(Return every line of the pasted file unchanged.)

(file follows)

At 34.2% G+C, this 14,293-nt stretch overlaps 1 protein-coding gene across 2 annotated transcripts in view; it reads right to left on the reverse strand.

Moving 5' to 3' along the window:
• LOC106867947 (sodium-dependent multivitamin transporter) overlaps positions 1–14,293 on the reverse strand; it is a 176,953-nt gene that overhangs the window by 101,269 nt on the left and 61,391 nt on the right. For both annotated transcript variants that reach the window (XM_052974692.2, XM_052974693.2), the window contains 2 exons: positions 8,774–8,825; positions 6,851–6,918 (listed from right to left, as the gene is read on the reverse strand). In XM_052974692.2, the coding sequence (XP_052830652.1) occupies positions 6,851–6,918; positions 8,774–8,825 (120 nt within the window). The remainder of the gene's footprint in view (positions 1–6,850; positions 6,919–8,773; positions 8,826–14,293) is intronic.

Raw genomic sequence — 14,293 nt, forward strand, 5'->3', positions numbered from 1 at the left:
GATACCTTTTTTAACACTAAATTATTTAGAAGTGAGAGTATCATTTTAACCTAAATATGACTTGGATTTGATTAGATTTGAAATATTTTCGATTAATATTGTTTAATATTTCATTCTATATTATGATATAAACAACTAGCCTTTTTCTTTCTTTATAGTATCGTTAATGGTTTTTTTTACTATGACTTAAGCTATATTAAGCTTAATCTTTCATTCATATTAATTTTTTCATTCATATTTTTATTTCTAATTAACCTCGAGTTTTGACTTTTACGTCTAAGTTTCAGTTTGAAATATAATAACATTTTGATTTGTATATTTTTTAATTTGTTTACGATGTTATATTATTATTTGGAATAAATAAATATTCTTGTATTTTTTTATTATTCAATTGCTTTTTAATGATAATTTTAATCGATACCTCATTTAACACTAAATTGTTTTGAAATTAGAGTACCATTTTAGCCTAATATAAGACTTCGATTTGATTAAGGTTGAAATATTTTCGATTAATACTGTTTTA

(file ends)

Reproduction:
At 34.2% G+C, this 14,293-nt stretch overlaps 1 protein-coding gene across 2 annotated transcripts in view; it reads right to left on the reverse strand.

Moving 5' to 3' along the window:
• LOC106867947 (sodium-dependent multivitamin transporter) overlaps positions 1–14,293 on the reverse strand; it is a 176,953-nt gene that overhangs the window by 101,269 nt on the left and 61,391 nt on the right. For both annotated transcript variants that reach the window (XM_052974692.2, XM_052974693.2), the window contains 2 exons: positions 8,774–8,825; positions 6,851–6,918 (listed from right to left, as the gene is read on the reverse strand). In XM_052974692.2, the coding sequence (XP_052830652.1) occupies positions 6,851–6,918; positions 8,774–8,825 (120 nt within the window). The remainder of the gene's footprint in view (positions 1–6,850; positions 6,919–8,773; positions 8,826–14,293) is intronic.

Raw genomic sequence — 14,293 nt, forward strand, 5'->3', positions numbered from 1 at the left:
GATACCTTTTTTAACACTAAATTATTTAGAAGTGAGAGTATCATTTTAACCTAAATATGACTTGGATTTGATTAGATTTGAAATATTTTCGATTAATATTGTTTAATATTTCATTCTATATTATGATATAAACAACTAGCCTTTTTCTTTCTTTATAGTATCGTTAATGGTTTTTTTTACTATGACTTAAGCTATATTAAGCTTAATCTTTCATTCATATTAATTTTTTCATTCATATTTTTATTTCTAATTAACCTCGAGTTTTGACTTTTACGTCTAAGTTTCAGTTTGAAATATAATAACATTTTGATTTGTATATTTTTTAATTTGTTTACGATGTTATATTATTATTTGGAATAAATAAATATTCTTGTATTTTTTTATTATTCAATTGCTTTTTAATGATAATTTTAATCGATACCTCATTTAACACTAAATTGTTTTGAAATTAGAGTACCATTTTAGCCTAATATAAGACTTCGATTTGATTAAGGTTGAAATATTTTCGATTAATACTGTTTTA